# How can you implement a two-way ANOVA with nesting in R or SPSS?

I currently am conducting a study where I have three variables: one that is binary, and two numerical ratio variables. Each of the subjects in my study has values for each of the three variables.

Variables:

• Condition (binary): Values 0 and 1
• Pre (ratio)
• Post (ratio)

I want to test if there is a significant difference between the the pre and post variables of the 0 control group and the 1 experimental group. Both groups have 103 subjects. The data meet all typical ANOVA assumptions such as normality and the like. I was thinking of nesting the variables as follows and then running a two-way ANOVA.

Variable 1 is exposed / not and variable 2 is pre / post. People are nested in Variable 1 (meaning that each person gives both pre and post information for either exposed or not exposed conditions)

Would this be the correct way to approach this problem? Also how would I implement this statistical analysis, preferably in R or SPSS?

Pre-post designs are quite common and the standard method is to use the pre-measure as a control variable and the post-measure as the response with the binary variable as the covariate.

This is quite simple:

m0 <- lm(Post ~ Pre, data=dat)
m1 <- lm(Post ~ Pre+Condition, data=dat)
anova(m1,m0) # test for difference in mean(Post) after control for Pre
m2 <- lm(Post ~ Pre*Condition, data=dat)
anova(m2, m1) # test for interaction: different slopes in the two Conditions


If this had been with repeated measures within subject (i.e, pre-post measures in each Condition, you would need to specify the error structure in the aov function: You could compare this model in R where the errors for each Condition are nested in subject-ID:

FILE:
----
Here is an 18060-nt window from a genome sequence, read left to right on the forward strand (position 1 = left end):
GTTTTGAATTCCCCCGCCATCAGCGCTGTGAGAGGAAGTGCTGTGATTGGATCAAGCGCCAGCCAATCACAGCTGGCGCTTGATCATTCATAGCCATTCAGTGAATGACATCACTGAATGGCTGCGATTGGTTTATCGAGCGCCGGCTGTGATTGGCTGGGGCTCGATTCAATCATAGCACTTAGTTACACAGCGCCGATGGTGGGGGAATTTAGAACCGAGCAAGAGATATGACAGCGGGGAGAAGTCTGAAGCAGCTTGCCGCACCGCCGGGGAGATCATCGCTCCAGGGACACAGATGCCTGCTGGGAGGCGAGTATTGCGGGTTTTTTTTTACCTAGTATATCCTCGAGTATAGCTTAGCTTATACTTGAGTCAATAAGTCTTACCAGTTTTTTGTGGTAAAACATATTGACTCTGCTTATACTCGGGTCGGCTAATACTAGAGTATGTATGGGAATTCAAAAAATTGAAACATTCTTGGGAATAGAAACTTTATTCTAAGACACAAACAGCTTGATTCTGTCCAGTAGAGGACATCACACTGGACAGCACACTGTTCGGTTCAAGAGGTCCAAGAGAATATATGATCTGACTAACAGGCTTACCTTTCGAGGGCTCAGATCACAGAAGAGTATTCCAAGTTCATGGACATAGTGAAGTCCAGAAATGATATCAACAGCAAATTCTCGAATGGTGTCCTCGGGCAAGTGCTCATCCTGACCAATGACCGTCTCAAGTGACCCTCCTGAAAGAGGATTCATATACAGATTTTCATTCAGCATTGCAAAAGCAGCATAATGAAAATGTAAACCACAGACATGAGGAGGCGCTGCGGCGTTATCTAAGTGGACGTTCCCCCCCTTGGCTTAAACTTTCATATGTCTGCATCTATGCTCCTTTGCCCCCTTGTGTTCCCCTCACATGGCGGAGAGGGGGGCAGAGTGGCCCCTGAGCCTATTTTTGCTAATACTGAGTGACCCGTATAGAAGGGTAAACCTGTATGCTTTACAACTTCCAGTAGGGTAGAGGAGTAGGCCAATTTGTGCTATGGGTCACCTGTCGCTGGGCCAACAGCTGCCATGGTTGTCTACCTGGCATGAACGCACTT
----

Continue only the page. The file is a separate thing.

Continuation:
m1 <- aov(post ~ pre + Condition+Error(subjID/Condition), data=dat)


Ratio variables are notorious for being poorly behaved statistically (i.e., often having significant skew and blowing up as the denominator goes near zero.) However, if the denominator is far from zero, you should not make the mistake of looking at the raw distributions and deciding that the data fail the assumptions needed for validity of linear methods. You need to look at the residuals before conducting any test. (And even then, there is some doubt whether minor departures from normality invalidate inferences.) The help page for aov warns you to use orthogonal contrasts. There was an article in R-News several years ago on multi-variate (as opposed to multi-variable) methods and this would provide further options for model comparisons and measures of sphericity.

Another option is offered by the Anova function in John Fox's car package.

Another approach is to analyze the pairwise differences, but that approach has flaws.

• By "ratio variable", I suspect she / he means a variable measured on a ratio scale. – gung Jul 9 '13 at 1:33
• Do you really need to specify an error structure here? I think there is only 1 post measurement for each subject. Given that you are using the pre measure as a covariate (& I agree w/ you about that) & not as a 2nd response variable, I'm not sure if the Error(subjID/Condition) part is necessary. – gung Jul 9 '13 at 1:41
• That's what I thought initially and had even composed an answer using lm(). You may still be correct. – DWin Jul 9 '13 at 1:47
• @gung I apologize if I was unclear. I did mean a variable measured on a ratio scale, not a ratio variable. Also there is only one "pre" and one "post" measurement for each subject. – ikemblem Jul 9 '13 at 2:01
• OK. I'll post code appropiate to that data setup. – DWin Jul 9 '13 at 6:40

The standard way of handling repeated measures under the linear regression framework (which encompasses ANOVAs) is to reduce the repeated measures into a series of difference scores, which represent the contrasts of interest. So, in your example, you might do what is essentially a t-test comparing the difference from pre to post in the control and the experimental conditions. You can find the details of how to implement this in R in my answer to this question.

Edit:

As described by DWin, an alternative way to analyze these data is to use the baseline measurement as a covariate in your model (i.e., basically just enter the pre-test measurement as a predictor in your linear model). As described by Van Breukelen (2006), this method will have more power than the difference score approach if you have (or expect) no pre-test differences on your dependent variable. If you do have pre-test differences on your dependent variable, the covariate approach will introduce bias into your results, and the difference score approach will therefore be preferable.